My debut was memorable, though not for spiritual reasons. When it was time for Father Hughes to prepare for the Consecration, I somehow dropped the silver hand washing basin, and it rolled in circles on the green-carpeted altar floor. Attempting to grab the bowl, I looked like Georgy chasing her tail.

Once I settled into my altar boy duties, the language of the liturgy captivated me, as did Father Hughes’ sonorous voice. With his incantations about angels and archangels and “the mystery of faith,” he sounded to me like God Himself.

That made it easy to accept things that might otherwise have vexed an 8-year-old mind, such as bread and wine turning into the body and blood of Christ, and God hearing me when I said my prayers.

The last of these, however, was put to the test later that fall when Georgy disappeared.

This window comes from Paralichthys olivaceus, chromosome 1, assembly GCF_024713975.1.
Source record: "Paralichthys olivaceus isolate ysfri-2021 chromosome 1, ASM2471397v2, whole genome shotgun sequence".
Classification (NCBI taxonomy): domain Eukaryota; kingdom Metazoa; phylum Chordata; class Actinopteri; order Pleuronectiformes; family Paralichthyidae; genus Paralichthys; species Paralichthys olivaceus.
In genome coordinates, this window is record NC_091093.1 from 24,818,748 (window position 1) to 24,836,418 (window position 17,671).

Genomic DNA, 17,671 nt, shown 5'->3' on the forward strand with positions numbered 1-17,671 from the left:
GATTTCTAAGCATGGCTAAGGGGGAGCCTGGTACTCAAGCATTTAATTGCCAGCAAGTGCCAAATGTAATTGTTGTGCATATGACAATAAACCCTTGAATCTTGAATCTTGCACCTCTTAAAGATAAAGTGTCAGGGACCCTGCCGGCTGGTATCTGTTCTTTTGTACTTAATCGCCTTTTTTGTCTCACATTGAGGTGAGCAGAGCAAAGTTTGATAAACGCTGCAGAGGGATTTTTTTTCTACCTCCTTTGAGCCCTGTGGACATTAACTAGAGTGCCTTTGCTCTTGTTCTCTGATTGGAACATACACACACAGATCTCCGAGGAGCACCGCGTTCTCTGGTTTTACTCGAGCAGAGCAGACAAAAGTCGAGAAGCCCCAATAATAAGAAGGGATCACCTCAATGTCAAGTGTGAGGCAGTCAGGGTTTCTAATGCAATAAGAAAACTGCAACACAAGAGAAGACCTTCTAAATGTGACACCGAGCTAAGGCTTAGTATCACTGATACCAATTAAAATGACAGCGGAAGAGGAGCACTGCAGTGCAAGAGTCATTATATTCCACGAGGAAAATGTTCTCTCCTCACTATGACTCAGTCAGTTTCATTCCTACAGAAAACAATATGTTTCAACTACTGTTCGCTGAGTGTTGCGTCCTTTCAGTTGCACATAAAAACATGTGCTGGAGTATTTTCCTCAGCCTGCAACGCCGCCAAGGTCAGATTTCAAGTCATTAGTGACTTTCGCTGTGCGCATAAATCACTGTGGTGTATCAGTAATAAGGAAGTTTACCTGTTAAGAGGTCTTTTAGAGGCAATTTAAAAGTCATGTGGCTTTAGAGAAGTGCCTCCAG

“I let her out this morning, and she never came back,” my mother told Rob and me after school one day. Her voice was filled with worry.

Rob and I set out for the leafless woods across from our house. Mom and my younger brother, James, jumped in her red Opel Kadett to comb the streets. When my father got home from work, he joined the search, heading toward Salt Pond. But at bedtime, Georgy was still missing. Unable to sleep, and as upset as I had been in my life till then, I prayed for our dog’s return.

The next 24 hours brought more of the same: anxious walks through the woods, drives through the neighborhood, and calls of “Georgy!” into the evening quiet.

There was still no scratch at the door. On this second night of separation, I tossed in my bed, whispering words to the darkness again.